Songwriting Basics For Beginners
Start With A Title
I recently became a member at Singorama and wanted to give you these free tips. Hope you enjoy!
Hi I’m not going to be talking about dumbing down your song or trying to sound like someone else. I want you to write the best songs you can. And at the same time connect with listeners and make them want to hear yours again and again. That's real commercial appeal.
So let’s get going. The best place to start is at the beginning. Because if you start your song well, you’ll have a lot less trouble down the line. You’ll know where you’re going and you’ll have plenty of raw material. When you sit down to write, you may only have a vague idea or a feeling about what it is you want to express. You know you want to write a song. And that means words, a melody and chords. But which one comes first? Is it the lyrics, the melody or the chords? My answer is none of the above. There are a lot of ways to start and you could start with one of those. But I’m going to suggest that you start your song with the title.
The title is the heart. It sums up what your song is about. It will be your guide, the idea you come back to over and over to keep your song in focus. Think of your title as the peak of a pyramid. The rest of the song is made up of the building blocks that support the title. Short phrases make good titles because they grab attention and they’re memorable. The ideal length for a title is one to five words. The Beatles’ song Help! has a one word title. Every Breath You Take by the Police is a good title that’s four words long. Adele’s hit Set Fire to the Rain is five words long. Titles that are longer than five words are harder for listeners to remember. And you want them to remember yours.
List the titles of some of your favorite songs or check out the music charts to see current hit song titles. You can find the charts at www.billboard.com. Just click on the tab where you see the word “Genres”. Genre means musical style. Choose the style you like best. Look at the titles on the chart. How many words are in each title? Which titles grab your attention and make you want to hear it?
Write A Great Title
A good title is one that catches your attention. It’s one that feels interesting, real, and emotional. It makes you say “I wonder what that song would be about” or “I’ve got something to say about that”. You’re going to spend some time with this song so make the title something you want to write about. Keep a notebook of title ideas, that way when you feel like writing a title, you’ll always have ideas to get you started.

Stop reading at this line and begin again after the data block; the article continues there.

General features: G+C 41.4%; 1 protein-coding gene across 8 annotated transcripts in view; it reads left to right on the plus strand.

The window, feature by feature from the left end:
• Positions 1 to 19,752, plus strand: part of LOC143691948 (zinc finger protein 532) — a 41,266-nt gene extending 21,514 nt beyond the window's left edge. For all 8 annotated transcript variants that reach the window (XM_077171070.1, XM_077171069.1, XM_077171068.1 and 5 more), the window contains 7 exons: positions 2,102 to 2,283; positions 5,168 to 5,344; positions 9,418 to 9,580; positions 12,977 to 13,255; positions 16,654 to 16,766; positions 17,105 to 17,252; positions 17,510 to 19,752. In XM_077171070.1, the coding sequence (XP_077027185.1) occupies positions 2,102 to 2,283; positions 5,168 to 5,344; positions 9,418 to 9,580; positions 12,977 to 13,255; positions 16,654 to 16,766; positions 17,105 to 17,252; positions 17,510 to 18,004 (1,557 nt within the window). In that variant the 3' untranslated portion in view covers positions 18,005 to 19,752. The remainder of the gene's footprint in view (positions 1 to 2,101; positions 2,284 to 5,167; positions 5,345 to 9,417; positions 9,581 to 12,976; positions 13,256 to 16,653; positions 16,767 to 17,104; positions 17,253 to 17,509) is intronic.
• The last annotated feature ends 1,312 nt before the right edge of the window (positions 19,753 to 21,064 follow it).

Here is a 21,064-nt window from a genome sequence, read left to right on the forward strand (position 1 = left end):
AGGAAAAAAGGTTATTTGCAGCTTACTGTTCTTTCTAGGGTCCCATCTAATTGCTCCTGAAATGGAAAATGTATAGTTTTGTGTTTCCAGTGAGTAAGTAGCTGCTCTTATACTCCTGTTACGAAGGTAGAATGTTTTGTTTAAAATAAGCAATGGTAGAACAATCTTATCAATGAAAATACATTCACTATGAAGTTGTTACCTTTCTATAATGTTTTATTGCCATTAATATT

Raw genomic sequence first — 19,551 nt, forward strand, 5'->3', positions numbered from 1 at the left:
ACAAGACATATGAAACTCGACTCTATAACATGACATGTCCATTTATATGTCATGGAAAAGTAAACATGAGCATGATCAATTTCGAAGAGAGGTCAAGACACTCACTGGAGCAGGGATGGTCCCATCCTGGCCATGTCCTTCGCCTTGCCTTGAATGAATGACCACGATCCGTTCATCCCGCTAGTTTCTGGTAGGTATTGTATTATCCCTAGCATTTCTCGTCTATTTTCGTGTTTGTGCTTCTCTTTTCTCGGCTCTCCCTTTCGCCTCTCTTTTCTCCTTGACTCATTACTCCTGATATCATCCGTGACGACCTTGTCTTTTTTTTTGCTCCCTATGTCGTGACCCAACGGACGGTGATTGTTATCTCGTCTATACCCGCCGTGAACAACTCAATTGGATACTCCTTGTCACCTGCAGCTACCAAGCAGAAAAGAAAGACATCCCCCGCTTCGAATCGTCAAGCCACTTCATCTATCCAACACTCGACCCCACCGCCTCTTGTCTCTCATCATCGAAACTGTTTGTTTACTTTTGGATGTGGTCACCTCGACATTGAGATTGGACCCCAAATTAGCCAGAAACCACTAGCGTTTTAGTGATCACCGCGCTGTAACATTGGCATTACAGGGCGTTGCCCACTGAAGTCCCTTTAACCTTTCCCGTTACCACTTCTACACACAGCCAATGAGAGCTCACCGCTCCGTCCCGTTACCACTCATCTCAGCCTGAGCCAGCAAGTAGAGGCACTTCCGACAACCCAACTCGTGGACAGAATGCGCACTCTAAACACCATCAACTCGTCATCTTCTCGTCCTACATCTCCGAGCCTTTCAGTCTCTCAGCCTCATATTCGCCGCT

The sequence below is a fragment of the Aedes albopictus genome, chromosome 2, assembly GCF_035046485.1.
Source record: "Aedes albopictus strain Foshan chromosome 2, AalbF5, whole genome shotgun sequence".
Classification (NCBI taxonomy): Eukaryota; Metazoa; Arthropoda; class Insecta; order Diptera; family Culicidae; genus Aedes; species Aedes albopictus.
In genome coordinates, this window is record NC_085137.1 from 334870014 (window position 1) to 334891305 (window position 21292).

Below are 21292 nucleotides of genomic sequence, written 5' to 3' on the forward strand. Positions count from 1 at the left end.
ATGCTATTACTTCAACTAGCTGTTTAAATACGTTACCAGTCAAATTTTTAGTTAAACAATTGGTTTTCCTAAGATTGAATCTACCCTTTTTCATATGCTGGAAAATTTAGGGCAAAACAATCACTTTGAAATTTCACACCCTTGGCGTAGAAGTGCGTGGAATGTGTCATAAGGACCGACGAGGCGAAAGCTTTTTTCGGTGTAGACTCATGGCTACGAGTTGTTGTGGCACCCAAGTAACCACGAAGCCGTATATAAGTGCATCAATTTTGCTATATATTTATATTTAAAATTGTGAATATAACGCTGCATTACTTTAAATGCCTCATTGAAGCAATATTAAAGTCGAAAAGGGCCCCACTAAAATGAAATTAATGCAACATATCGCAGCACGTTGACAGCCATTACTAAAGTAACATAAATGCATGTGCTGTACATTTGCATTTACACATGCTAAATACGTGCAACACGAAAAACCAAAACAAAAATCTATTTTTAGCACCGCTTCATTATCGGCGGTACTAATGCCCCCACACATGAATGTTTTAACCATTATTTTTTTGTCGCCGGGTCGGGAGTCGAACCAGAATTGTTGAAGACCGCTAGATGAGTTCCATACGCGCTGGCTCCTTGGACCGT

But how do you find title ideas? Sometimes a good title would just pop into your head, write it down and say “Thank you”. But I want you to have a whole list of titles to choose from. So here are a few ways to do that.
Keep a little corner of your mind alert for the title ideas at all times. When you’re watching TV or a movie, especially one with a lot of emotion, listen for short dialogue phrases that might work. Reading a book or cruising the internet; keep your eyes open for ideas. Conversations with friends can provide ideas too.
Remember short phrases of one to five words make the best titles. They grab attention and they’re easy for listeners to remember.
Here are a few titles on my list: A Dream on the Edge; Hiding Again; What You Can’t Change; Slipping Away. These are phrases that I found interesting, they drew my emotional attention, I wanted to know what they were about.
If you really want to make listeners notice your title; do a little re-writing. Add an action word to your title, use an image or a compelling situation or character. Let me show you what I mean. The Beatles song title Help! is a good action word. It implies lots of urgency and rushing around. Action words add energy to your title. Kelly Clarkson’s hit Catch My Breath is another good action title. It makes you feel like taking a breath. Moving Mountains, a hit from Usher, has an action word – moving and an image –mountains. When you use an image you get inside the listeners head where you create a picture. This gets the listener involved and interested. Adele’s hit song Set Fire to the Rain has two images: fire, rain. But how can you set fire to the rain? This is another good way to involve listeners; they want to know the answer. Taylor Swift’s song I Knew You Were Trouble describes a character. Right away you want to know more about this person; what kind of trouble? Locked Out of Heaven by Bruno Mars suggests a situation. What will happen? What does it mean to be locked out of heaven? It also includes an action – locked out, and an image – heaven.